Back to Football? Now There’s an Idea
The historic showdown has been looming for months, but now that it’s upon us, it feels almost like an afterthought. In simpler times, Jameis Winston versus Marcus Mariota—the NFL’s first ever season-opening matchup of rookie quarterbacks who went No. 1 and 2 in the draft—would be the story of the league’s kickoff weekend. It would be the kind of showcase event that reminded us why we’re hooked on this game, representing the hope that springs eternal with each new football season.
The NFL once revolved around the fundamental tenet that a pair of 2-14 teams from a year ago could draft a quarterback and dream of remaking themselves into winners overnight, turning “worst to first” into a catchphrase that perfectly summed up a league that preached and thrived on the gospel of parity.
But who has the time to focus on such quaint storylines these days? There are so many more weighty “integrity of the game’’ issues that command our attention, enough to almost continually overshadow the actual games.
After the events of the past two weeks, with court rulings and investigative stories carrying the day, the NFL’s pithy mantra of “Back to Football’’ sounds more like a pie-in-the-sky pipedream than reality. We’d love to get back to football, but we’re not exactly sure where we can find it about now. You have to fight your way past the mind-numbing legal war that is Tom Brady v. the NFL, absorb the endless journalistic examinations of possible Patriots’ misdeeds, stay current on the big-money relocation shell game that rages in St. Louis, San Diego and Oakland, and try to keep track of the 40 or so player, coach and club executive suspensions that dot the league’s landscape.
Winston versus Mariota? Oh, yeah. Let us know how that one turns out.
Add up all the off-field drama that currently dominates the discussion, and you could easily make the case that the NFL is primed for its worst start to a season since . . . last year. And therein lies the problem. The league’s new “normal” is a barrage of issues, crises and headlines that bury too much of why we care about football in the first place. Outside of the Tampa Bay and Tennessee markets, Winston versus Mariota has been avalanched by the never-ending Deflategate story and its various tentacles. And that’s a demoralizing and damaging loss for the league before the games even begin.
The NFL, of course, deserves plenty blame for allowing this overblown saga to drag on for seven months and bleed into the new season. But that’s what happens when you give “independent’’ investigator Ted Wells carte blanche to keep the meter running on his billable hours-mobile. Whereas Roger Goodell somehow found it possible to both rule on the Patriots’ Spygate punishment and order the evidence destroyed within four days in September 2007—four days!!!—eight years later, the league needed months and months of more due diligence in this case. And this story ain’t over yet, folks.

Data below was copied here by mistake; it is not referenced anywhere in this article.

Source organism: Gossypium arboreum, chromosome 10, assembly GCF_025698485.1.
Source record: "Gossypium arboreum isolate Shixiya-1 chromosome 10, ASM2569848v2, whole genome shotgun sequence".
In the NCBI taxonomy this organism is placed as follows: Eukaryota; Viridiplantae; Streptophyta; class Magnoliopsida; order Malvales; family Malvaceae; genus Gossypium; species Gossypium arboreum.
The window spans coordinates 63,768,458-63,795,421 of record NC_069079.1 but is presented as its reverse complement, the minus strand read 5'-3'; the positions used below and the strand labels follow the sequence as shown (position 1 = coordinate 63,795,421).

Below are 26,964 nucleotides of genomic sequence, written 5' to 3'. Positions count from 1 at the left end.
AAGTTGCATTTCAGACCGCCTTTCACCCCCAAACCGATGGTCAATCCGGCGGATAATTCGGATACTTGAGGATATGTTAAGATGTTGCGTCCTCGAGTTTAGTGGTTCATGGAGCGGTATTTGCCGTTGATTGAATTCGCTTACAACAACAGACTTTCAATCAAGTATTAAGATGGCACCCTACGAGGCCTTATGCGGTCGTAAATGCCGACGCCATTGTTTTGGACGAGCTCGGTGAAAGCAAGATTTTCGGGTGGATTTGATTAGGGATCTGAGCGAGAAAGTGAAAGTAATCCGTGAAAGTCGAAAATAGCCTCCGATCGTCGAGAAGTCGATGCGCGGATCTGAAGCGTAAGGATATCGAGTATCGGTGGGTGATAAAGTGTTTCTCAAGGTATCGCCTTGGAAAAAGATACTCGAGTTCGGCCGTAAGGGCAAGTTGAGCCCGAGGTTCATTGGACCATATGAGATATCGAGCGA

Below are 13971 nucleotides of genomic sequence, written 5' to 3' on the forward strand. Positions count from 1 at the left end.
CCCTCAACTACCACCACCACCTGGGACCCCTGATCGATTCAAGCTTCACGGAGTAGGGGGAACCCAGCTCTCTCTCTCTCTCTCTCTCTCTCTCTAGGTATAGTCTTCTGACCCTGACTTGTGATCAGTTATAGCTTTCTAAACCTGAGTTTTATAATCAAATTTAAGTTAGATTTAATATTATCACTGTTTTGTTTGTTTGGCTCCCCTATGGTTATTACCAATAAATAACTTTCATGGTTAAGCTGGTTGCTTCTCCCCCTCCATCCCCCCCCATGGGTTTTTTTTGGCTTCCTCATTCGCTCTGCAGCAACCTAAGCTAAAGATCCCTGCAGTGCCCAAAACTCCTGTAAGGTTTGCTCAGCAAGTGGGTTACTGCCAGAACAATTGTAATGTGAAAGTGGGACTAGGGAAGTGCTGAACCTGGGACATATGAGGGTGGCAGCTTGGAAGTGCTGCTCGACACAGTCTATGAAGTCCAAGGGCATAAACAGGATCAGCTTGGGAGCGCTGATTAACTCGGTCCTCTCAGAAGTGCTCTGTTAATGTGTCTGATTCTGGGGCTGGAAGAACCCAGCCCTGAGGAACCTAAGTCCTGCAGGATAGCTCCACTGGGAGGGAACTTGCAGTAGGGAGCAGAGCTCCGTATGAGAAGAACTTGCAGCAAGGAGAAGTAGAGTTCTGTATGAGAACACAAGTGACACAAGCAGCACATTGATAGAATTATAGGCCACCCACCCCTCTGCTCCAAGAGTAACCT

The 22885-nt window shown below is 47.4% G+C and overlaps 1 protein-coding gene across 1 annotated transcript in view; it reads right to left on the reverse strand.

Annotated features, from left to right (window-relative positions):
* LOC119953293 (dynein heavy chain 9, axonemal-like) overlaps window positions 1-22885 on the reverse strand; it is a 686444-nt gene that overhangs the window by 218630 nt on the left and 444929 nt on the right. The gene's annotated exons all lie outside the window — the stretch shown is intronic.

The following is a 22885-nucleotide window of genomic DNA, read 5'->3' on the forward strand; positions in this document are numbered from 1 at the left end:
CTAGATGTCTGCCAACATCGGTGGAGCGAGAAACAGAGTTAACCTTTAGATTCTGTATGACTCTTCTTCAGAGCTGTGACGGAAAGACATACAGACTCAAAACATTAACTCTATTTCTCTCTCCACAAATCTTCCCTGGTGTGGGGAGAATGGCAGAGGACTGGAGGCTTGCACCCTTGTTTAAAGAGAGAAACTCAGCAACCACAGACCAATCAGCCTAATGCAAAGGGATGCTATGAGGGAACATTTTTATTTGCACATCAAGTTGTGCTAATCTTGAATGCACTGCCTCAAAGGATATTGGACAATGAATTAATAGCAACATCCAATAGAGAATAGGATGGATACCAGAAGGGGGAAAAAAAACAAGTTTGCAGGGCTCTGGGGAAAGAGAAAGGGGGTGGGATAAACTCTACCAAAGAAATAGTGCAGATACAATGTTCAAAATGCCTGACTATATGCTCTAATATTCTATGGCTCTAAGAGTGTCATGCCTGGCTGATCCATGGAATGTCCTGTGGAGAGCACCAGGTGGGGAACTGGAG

The focus is long overdue to shift back to the field, and fans must be given what they bargained for in a relationship that has grown rather one-sided. If Goodell really cares about the integrity of the game as much as he constantly professes, he’ll start realizing that he runs a league that has consistently managed to step on its own product, clumsily drawing attention away from the games themselves. Careful, Mr. Commissioner. Lofty ideals or not, it has been proven that you can destroy a village in an attempt to save it.
Come to think of it, Goodell is understandably staying away from Foxboro on Thursday night, but he didn’t even get his alternate Week 1 travel plans right. He opted for Packers-Bears in Chicago rather than the glamor game that features two of the league’s fresh young faces squaring off in Tampa. Another opportunity missed by the league office.
In the 24/7 media climate, it’s sexier and no doubt more profitable to give Deflategate saturation coverage, blanketing every aspect of the story with a sense of importance and drama previously reserved for the Army-McCarthy hearings. But after seven months of unending focus on the Patriots drama, let’s not miss the unique moment in time that is finally at hand: Winston and Mariota launching their NFL careers in a head-to-head encounter is only going to happen once. Where’s the weeklong buildup for a quarterback matchup that has no precedent? Let’s inflate that angle for a change. Because I think after Sunday, when the Heisman Trophy winner picked No. 2 outshines the Heisman Trophy winner who went first overall in a Tennessee upset victory, a bit of Mariota-mania might well be in store.
But for now, as it was last September, when the Ray Rice and Adrian Peterson firestorms dominated the league’s attention and the media’s coverage for weeks and weeks, the games almost feel secondary at the dawn of the 2015 season. And the worst part is, we’ve all started to get accustomed to that sorry state of affairs.
Back to football? Now there’s an idea, NFL.